[Siege of Copenhagen, 1658.]
Large and impressive etched prospect on laid paper from two sheets conjoined, very scarce. 260 x 695mm, 10¼ x 27¼". Several vertical folds, as normal; two small tears to small margins left and right good margin top and bottom.
Lettered in German, with inset key and title to banner in sky above. Panorama of the battlefield during the Siege of Copenhagen by Swedish king Charles X Gustav during the Dano-Swedish War (1658 – 1660); from raised ground behind the besieging forces. The Swedish army surrounded Copenhagen, hoping to starve it into submission. This failed when the Dutch Republic joined the conflict on the Danish side and a reinforcing fleet managed to smash its way through the Swedish naval forces in Øresund. Charles then tried a decisive assault on the city, hoping to conquer it and win the war; this plan likewise failed. Brandenburg, Poland and Austria then also joined the war against the Swedes. On August 11, 1658 Charles X and his forces reached Valby hill (current day Frederiksberg) from where they could overlook the Danish capital. That same day the city gates were closed and would not open again for another 22 months. A Swedish fleet of 28 ships blocked the harbour, preventing resupply by sea. The siege had begun. Over 200 heated shot a day were hurled into the city, and several large howitzers were brought to bombard the Danish capital, but the citizens of Copenhagen proved to be resilient and endured the constant barrage. Charles X fell ill in early 1660 and died in February of 1660. The peace treaty of 1660 established political borders between Denmark, Sweden and Norway which have lasted to the present day.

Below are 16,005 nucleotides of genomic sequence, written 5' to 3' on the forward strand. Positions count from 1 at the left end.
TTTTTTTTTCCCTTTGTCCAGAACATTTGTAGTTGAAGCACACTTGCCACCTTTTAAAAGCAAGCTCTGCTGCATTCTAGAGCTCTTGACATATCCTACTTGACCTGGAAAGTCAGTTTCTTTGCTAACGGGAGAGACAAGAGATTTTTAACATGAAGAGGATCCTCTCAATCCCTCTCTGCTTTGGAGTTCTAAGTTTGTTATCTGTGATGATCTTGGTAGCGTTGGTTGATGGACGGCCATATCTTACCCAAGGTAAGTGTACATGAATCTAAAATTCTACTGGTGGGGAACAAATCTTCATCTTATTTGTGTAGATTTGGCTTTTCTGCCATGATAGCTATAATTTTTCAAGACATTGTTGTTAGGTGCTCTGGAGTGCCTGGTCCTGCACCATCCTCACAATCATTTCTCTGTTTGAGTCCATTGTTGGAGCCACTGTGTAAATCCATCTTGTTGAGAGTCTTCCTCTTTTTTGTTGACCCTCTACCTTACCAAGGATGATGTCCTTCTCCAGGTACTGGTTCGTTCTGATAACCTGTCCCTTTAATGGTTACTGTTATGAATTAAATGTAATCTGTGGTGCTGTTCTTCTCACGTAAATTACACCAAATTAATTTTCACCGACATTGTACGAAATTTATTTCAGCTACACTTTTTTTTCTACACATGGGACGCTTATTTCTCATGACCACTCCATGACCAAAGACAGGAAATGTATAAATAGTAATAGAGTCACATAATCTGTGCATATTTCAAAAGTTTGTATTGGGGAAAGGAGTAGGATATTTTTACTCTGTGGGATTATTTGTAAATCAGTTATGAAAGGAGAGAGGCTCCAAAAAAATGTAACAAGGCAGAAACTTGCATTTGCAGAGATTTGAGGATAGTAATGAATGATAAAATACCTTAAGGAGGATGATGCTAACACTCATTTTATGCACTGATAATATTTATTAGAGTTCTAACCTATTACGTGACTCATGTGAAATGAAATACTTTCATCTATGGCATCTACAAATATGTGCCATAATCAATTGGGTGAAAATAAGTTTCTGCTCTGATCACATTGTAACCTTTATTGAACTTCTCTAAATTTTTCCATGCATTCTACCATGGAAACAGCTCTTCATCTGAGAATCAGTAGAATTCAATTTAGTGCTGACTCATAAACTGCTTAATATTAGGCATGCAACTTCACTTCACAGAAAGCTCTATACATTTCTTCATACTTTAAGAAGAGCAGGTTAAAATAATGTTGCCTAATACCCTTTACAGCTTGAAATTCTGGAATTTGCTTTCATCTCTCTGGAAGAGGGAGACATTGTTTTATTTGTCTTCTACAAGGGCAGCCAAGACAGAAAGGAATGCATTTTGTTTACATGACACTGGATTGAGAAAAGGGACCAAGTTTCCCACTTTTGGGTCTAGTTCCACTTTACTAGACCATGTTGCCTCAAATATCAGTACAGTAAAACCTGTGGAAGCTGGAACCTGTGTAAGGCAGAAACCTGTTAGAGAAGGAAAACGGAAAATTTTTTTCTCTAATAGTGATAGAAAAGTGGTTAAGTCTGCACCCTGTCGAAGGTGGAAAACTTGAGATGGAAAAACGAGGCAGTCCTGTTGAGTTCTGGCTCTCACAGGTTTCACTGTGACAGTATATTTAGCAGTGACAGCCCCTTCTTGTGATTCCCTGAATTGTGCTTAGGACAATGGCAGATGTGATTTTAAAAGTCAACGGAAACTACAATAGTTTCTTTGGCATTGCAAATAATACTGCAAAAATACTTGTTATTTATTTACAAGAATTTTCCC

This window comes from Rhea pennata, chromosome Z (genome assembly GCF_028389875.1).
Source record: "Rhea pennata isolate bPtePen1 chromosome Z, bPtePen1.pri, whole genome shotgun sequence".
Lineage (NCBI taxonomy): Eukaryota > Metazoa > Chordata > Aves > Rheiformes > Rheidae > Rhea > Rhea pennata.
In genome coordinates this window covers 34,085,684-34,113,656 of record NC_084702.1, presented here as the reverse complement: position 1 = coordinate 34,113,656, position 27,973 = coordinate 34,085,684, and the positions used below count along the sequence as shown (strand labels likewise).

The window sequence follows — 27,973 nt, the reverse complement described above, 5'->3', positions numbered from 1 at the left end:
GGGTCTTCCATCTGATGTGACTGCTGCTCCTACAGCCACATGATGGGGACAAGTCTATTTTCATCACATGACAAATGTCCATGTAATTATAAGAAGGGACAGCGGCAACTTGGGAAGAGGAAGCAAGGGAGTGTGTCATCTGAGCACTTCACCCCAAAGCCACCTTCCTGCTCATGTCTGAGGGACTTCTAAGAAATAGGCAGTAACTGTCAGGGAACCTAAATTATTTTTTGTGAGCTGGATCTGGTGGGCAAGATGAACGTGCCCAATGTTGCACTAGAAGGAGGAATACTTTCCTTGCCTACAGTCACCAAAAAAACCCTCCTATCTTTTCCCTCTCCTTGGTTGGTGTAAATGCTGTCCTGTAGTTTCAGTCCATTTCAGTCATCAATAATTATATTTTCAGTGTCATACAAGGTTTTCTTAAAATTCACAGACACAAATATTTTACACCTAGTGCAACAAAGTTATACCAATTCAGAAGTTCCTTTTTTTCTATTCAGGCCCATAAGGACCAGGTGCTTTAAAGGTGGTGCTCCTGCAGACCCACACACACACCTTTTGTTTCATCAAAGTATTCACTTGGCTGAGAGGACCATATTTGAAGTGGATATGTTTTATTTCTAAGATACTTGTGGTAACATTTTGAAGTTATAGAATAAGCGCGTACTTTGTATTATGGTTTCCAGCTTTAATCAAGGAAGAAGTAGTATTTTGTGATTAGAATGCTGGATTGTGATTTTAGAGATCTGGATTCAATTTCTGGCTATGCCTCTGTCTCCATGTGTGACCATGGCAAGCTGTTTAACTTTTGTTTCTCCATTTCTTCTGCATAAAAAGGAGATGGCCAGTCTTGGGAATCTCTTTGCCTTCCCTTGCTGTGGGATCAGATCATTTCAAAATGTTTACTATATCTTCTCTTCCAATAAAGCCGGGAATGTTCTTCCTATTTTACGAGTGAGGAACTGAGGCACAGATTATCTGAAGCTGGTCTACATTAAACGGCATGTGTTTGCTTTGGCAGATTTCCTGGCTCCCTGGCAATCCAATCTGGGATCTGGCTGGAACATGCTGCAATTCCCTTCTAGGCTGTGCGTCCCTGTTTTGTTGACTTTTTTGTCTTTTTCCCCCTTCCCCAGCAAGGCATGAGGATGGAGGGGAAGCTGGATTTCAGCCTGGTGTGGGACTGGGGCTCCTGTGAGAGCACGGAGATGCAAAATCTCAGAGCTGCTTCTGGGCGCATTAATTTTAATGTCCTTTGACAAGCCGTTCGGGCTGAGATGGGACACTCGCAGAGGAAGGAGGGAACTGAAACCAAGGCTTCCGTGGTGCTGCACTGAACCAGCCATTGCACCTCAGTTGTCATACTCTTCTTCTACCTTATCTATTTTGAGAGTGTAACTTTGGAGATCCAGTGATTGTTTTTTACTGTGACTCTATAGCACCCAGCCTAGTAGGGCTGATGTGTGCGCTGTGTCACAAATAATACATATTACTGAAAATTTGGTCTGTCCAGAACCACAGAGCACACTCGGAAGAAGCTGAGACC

[Ref: 21257] £490.00